It looks as though we’ve galloped up on another anniversary of the first moon landing, Apollo Whatever. Which means it’s time for a fresh look at something I wrote about after the last anniversary, a column I called “Lie, Memory.”
At the time, I relied on a story in one of the newspapers from “the region” — the rural areas around Fort Wayne that made a person like me…well, very glad that he lived in the relative cosmopolitan oasis because man, did they get some strange crime in those parts.
The story gathered the recollections of local residents about the historic event. I don’t have it with me, but it was filled with anecdotes that ran like this:
“Yes, I remember it well. I was in kindergarten at the time, and the teacher brought a TV to class. We all gathered around and watched as Neil Armstrong made his way down the ladder of the landing module and said his historic words. Of course, at the time, I was more upset by the fact we had to miss our recess!”
You see the problem with this. The moon landing was in July, when most kindergarteners are far from classrooms and teachers. And the moon walk was late at night — for a kid, anyway. It was certainly after my bedtime, and I was 11. There’s simply no way that person was remembering correctly. But that’s what memory does. Thankfully.
(When I wrote that, I got a very angry letter from a reader, calling me a big ol’ poopyhead, spoiling people’s memories that way. Doesn’t anyone in the world care about facts?)
I bring this up because Jon Carroll repeated the old story about Gaylord Perry:
Chronicle sportswriter Harry Jupiter was standing next to Alvin Dark, who was then managing the Giants, as Perry took batting practice. Like a lot of pitchers, Perry was a less than impressive hitter. “This Perry kid is going to hit some home runs for you,” said Jupiter sarcastically.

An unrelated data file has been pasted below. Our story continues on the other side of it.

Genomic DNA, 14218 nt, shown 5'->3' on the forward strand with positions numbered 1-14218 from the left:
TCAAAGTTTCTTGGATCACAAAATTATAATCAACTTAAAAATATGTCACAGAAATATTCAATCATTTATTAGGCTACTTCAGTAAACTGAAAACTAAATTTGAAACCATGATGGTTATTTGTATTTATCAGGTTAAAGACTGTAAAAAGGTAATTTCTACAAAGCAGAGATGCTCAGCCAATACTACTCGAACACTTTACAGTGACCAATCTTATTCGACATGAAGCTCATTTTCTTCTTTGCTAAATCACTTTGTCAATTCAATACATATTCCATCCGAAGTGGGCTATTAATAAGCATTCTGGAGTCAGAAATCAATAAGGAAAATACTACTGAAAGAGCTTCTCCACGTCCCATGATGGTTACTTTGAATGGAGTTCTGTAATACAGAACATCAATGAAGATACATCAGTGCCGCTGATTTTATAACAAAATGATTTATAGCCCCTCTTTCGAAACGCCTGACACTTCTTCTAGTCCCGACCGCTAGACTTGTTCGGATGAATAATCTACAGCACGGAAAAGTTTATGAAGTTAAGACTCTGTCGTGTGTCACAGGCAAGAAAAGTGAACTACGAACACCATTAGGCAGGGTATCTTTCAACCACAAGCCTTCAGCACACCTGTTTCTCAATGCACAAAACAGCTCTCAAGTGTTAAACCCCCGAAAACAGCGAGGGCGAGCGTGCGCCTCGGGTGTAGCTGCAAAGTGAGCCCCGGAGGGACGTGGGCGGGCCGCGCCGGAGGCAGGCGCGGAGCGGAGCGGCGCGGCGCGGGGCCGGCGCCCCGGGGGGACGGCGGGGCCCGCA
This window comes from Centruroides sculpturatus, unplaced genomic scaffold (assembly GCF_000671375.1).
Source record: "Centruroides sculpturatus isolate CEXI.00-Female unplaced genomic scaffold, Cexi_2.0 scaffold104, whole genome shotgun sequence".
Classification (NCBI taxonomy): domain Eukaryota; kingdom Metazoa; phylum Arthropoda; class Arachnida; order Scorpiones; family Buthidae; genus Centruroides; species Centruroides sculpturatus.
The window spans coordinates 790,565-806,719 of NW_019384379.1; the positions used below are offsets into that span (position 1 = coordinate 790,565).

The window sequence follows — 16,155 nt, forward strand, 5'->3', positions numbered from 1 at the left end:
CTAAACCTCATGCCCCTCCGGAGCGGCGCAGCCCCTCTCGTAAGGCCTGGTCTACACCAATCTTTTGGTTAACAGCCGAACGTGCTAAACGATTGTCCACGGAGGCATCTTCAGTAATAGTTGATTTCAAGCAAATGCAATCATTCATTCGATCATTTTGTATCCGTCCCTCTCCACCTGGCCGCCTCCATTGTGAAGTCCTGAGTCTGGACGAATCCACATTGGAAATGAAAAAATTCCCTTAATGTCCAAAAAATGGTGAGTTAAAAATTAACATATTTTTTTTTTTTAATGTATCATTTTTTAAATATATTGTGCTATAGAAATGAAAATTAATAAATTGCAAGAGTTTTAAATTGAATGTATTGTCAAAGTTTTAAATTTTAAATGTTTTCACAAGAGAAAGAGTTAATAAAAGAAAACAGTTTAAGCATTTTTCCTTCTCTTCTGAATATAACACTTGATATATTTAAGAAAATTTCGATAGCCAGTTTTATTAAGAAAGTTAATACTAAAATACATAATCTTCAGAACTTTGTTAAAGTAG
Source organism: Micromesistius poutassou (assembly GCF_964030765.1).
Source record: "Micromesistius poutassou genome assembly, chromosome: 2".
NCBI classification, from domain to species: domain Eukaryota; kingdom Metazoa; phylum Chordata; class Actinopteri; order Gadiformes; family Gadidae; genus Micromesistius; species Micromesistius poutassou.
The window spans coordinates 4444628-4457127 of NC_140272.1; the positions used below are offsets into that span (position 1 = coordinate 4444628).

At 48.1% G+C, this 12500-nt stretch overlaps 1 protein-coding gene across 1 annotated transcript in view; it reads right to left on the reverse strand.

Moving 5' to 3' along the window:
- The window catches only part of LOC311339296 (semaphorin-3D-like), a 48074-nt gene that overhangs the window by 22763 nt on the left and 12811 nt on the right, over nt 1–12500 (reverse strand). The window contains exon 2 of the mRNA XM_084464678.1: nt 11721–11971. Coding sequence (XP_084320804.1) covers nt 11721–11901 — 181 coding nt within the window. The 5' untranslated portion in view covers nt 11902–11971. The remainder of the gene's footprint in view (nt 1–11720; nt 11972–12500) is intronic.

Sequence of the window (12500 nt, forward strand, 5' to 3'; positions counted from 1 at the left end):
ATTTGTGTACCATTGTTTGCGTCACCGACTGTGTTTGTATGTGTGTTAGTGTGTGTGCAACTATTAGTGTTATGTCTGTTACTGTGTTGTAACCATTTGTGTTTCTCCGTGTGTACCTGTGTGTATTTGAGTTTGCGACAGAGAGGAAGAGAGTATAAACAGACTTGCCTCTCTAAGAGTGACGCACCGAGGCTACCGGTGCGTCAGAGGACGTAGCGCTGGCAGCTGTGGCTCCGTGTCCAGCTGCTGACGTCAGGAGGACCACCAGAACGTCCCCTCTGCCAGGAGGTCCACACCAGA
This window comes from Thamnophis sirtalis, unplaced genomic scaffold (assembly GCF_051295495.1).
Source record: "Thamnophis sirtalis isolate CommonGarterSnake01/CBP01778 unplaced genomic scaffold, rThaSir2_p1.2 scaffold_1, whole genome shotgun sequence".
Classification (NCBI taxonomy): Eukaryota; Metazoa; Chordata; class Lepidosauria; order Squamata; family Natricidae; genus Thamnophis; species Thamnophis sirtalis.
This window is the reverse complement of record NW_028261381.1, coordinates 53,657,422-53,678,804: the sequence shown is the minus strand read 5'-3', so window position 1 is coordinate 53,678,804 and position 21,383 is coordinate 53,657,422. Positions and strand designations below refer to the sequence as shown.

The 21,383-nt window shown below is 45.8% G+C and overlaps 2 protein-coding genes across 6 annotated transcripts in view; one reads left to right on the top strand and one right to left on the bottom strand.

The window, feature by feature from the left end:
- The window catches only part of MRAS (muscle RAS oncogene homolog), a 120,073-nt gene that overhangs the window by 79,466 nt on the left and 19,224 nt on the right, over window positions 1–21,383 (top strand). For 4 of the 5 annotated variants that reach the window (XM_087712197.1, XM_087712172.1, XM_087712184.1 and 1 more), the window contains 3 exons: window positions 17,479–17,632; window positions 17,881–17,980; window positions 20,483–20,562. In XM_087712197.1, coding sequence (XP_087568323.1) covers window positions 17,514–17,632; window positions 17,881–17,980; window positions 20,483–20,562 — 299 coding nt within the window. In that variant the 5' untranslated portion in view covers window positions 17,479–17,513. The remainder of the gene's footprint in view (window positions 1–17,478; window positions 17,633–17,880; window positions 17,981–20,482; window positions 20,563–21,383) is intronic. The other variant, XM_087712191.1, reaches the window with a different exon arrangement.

“There’ll be a man on the moon before Gaylord Perry hits a home run,” replied Dark.
Seven years later, on July 20, 1969, Neil Armstrong stepped onto the moon and uttered his somewhat confused memorable words. An hour later, Gaylord Perry hit his first home run, at Candlestick Park against the Dodgers.
On the west coast? Possible. The first steps on the moon were at 8 p.m. Pacific Daylight Time, so yeah, they could have been playing at Candlestick Park. But it’s always worth a stop at Snopes, where we see the first red flag — the story they research said man would be on the moon beforehand, and given that the July 20, 1969 game was during the day, it could only be true if…
Oh, who cares? There are more ridiculous stories tied to the moon landing than Barack Obama’s birth certificate. The “Good luck, Mr. Gorsky” story. (Jews in Wapakoneta, Ohio, in the 1940s? Please.) The “heard the call to prayer on the moon, returned to Earth and promptly converted to Islam” story, which is surprisingly sturdy in the Muslim world, but again, preposterous. And, of course, the “they did it all in a studio” myth, my personal favorite.
I’m always amazed at what people are willing to believe. Of course, it helps when a story supports your own prejudices. Someone sent me the “dash don’t be silent” story a few weeks ago. Swore it happened right here in Detroit. Snopes, people, check Snopes first.
I have a killer day today, followed by the usual killer night. So a bit of killer bloggage:
Barack Obama’s Teleprompter self-destructs, and yet he carries on. (May I just note here how happy I am to see copy editors ignoring AP style on spelling the name of the device, which decreed it must be TelePromTer? I always hated that. Maybe the stylebook has changed; God knows I haven’t consulted it in years.)
Whaddaya know? Seymour Hersh was right.
And no, she’s not going away. Who could have seen this coming?
Back later, maybe, but probably not.